Goliath and Kirtik venture out into the city under the protection of darkness and avoid the Sultan's army. Initially, Goliath regards Kirtik with suspicion. "I only trust my shadow," Goliath states. Kirtik tries to convince Goliath that they share the same enemy. "I do know that mine is a murderer who lurks and hides in the dark." Kirtik relishes the challenge, "We'll see if I can't make him come out." While our heroes skulk through the darkened streets, Magna rummages through Kurtik's documents. She stumbles onto one with a serpent drawn on it. She reads it: "And from the serpent born in the depths of the kingdom of evil sprang the monster that nourishes itself on human blood to generate an army of automatons. Only the proud and noble people--the race of the blue men--will have the courage to combat the monster and restore face to each of those he has deprived." Magna latches onto the name of the monster. "Kobrak is the name of the monster." Predictably, the evil Kobrak materializes in a cloud of red smoke before Magna. He wastes no time and rakes his powerful claw across Magna's screaming throat and kills her. At this point, "Goliath and the Vampire" has gotten just over a half-hour into its sprawling plot.

Peplum lenser Alvaro Mancori of "Ulysses against the Son of Hercules" captures the larger-than-life splendor and savagery of "Goliath and the Vampires" with his widescreen cinematography. The violence is somewhat abrasive, but it remains primarily bloodless during the commission of the act with blood visible afterward. One scene shows a marauder firing an arrow into a man's face, while other shows a spear hurled into the villainess' stomach. The Corbucci & Tessari screenplay boasts a surprise or two, especially during the finale when Goliath confronts a foe that matches his strength. The filmmakers put our hero in several tight spots. One fantastic scene has Goliath with his wrists shackled to a huge wooden yoke behind his neck and across his shoulders. Goliath's captor challenges him to escape. Exerting his superhuman strength, Goliath snaps the yoke in half, removes the shackles, and then dislodges a pillar that brings part of the dungeon crashing down on his captors. An earlier scene in the town square has our hero dismantles a torture device with giant spikes in it and wields it as a weapon against armed horsemen. According to the Wild East blurbs, Corbucci helped out Gentilomo helming a scene or two, but Gentilomo directed the lion's share of the action. He keeps the action moving briskly along in this trim 91-minute opus.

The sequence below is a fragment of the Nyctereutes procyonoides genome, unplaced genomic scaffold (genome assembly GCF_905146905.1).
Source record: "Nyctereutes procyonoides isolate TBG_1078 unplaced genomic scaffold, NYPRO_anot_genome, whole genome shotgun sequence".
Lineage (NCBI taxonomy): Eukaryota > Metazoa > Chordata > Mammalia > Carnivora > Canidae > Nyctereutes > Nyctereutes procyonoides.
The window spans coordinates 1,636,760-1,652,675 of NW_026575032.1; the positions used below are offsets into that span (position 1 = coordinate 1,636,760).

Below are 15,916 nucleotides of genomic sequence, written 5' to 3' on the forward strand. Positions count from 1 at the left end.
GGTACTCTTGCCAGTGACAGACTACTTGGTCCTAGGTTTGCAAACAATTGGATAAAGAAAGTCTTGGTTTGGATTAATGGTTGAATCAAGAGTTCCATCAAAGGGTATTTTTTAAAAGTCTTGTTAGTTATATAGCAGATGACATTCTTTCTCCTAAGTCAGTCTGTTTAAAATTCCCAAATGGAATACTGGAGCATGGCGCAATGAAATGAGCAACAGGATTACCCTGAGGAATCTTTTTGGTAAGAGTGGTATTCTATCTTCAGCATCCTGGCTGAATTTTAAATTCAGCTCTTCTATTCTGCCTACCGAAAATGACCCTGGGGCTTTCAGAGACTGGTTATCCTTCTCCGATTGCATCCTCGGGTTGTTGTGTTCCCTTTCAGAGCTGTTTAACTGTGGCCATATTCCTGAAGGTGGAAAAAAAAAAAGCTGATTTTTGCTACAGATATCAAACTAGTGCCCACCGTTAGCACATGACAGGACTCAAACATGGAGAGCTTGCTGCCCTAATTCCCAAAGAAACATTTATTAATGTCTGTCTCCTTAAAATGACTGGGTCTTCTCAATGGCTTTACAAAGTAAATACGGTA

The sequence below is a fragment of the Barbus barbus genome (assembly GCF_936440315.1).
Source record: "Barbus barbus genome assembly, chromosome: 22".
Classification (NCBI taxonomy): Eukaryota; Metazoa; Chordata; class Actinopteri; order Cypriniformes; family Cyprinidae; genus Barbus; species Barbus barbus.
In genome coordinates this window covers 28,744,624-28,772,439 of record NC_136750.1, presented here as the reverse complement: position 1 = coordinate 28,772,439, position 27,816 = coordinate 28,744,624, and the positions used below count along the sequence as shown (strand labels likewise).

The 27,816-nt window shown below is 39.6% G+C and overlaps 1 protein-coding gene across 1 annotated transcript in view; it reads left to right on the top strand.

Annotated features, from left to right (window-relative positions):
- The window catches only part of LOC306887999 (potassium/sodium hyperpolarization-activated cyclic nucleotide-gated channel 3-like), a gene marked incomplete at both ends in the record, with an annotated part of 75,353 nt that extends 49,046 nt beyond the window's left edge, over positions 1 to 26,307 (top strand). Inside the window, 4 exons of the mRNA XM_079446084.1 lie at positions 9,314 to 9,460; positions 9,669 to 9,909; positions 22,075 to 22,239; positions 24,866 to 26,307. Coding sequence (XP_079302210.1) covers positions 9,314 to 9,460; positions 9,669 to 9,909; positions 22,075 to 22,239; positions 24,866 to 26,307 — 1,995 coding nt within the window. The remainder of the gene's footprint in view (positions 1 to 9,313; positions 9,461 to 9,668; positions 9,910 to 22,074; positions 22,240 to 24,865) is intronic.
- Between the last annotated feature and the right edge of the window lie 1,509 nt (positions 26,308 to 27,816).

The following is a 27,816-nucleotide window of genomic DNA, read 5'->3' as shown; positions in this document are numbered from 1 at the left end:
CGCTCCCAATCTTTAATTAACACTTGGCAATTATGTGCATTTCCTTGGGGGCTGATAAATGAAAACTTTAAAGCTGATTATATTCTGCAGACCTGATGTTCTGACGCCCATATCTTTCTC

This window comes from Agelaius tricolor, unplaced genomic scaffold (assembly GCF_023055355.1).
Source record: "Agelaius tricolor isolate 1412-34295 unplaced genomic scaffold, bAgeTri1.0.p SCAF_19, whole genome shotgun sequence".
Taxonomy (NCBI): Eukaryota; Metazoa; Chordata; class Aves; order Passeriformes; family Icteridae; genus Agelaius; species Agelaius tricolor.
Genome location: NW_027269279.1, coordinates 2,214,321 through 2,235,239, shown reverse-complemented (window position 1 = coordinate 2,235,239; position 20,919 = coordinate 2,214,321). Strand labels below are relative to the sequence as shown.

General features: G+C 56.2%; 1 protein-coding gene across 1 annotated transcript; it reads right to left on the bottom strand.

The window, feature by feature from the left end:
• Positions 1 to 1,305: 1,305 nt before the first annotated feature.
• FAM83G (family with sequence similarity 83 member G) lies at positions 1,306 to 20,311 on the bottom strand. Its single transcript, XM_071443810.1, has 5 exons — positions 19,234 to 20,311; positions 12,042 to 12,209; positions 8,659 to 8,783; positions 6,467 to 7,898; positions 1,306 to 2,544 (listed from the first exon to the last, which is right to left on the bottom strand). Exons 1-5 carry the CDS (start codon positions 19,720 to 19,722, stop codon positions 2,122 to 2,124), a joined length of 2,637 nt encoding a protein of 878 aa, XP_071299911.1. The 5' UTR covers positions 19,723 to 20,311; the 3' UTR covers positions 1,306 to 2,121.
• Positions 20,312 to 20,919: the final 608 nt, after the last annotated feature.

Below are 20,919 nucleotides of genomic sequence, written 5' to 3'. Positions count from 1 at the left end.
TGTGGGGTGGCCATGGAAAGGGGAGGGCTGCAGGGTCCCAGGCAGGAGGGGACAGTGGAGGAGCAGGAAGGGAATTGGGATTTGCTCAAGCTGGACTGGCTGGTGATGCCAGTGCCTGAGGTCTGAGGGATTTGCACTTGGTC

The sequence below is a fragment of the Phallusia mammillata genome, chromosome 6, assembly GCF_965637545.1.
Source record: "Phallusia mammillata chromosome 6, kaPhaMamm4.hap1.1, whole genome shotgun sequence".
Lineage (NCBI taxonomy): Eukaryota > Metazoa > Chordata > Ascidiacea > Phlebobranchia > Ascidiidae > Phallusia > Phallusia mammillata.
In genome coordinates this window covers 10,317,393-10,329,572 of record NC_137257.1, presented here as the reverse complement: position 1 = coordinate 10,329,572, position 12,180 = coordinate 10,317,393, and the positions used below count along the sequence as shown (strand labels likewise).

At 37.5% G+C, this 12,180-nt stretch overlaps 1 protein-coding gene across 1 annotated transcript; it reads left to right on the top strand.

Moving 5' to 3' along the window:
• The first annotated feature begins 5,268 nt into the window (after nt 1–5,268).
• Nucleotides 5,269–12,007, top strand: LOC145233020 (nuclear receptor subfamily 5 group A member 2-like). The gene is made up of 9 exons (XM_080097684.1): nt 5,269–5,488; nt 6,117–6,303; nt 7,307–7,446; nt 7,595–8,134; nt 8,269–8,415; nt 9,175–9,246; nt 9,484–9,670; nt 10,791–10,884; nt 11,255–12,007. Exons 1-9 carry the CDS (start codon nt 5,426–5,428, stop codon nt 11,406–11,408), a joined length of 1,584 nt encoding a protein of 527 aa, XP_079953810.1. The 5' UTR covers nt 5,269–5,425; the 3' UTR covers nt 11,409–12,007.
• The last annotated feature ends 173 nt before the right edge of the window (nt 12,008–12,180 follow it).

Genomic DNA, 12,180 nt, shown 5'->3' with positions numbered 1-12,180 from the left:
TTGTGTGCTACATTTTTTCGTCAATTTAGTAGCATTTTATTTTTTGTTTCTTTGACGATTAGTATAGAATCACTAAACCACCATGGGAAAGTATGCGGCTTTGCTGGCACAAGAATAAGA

"Goliath and the Vampires" ranks as a better-than-average peplum.
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1 of 1 people found the following review helpful
on November 30, 2012
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Great- cheesy and entertaining. There is a scene with an army on horseback which impressive even by today's standards. Enjoy!
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1 of 1 people found the following review helpful
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A classic Steeve Reeves movie and a must own for any Reeves fan. The setting is unique- in Italy after the glory of the Roman Empire faded into history-not many of those around.
It has the usual a-s kicking that we've come to love from our super heros. Watching Steeve Reeves movies has the had the same effect on me for 50 years: I alway feel like going to the gym and hitting the weights.
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2 of 3 people found the following review helpful
on May 6, 2008
Finding Sword & Sandal films on a presentable DVD transfer is like finding the Golden Fleece. They are very rare. And this double bill from Wild East is one of those rare ones. The image quality, certainly for Goliath & the Barbarians, is excellent and presented in widescreen. What a novelty for a Peplum?

Anyway, both films are very entertaining but also sorta cheesy, certainly compared to other S&S films made during the same time. Goliath & the Barbarians starts off a bit slowly, with hunky Steve Reeves pretending to be a lion/monster of sorts as he goes after the Barbarians who just massacred his village. Reeves trying to be a monster is as believable as having the Mona Lisa play a hag. The man was physical perfection and no amount of costumes and makeup could hide that fact. As the film goes along, it becomes better even if the story is tedious. There's a great scene with Reeves being pulled by two horses. It's definitely the highlight of this film. Chelo Alonso is also a stand-out here, in more ways than one. The love/lust story between Reeves and Chelo is the stuff of pulpy books from the 60s or Boris Valejo paintings. Even if I was entertained by Goliath & the Barbarians I still prefer other Reeves film, like Giant of Marathon or War of the Trojans.

As for Goliath & the Vampires, it's the complete opposite of the Reeves film: it's starts off with a bang (a pretty violent bang) but then after the amazing scene at the village square it quickly gets bogged down by a plethora of silly elements that don't belong in a Peplum. Gordon Scott is in top form and the battle between the Goliaths at the climax is the highlight of the film, in more ways than one, but I thought the film was way too cheesy. Too much styrofoam being tossed around.

BTW, the score for Goliath & the Vampires is one of the best ever written. Amazing score for a sorta disappointing movie.

Aside from the uber cheesiness of both films, I was entertained and I'm happy to have purchased this DVD. Let's hope Wild East releases more Sword & Sandal films.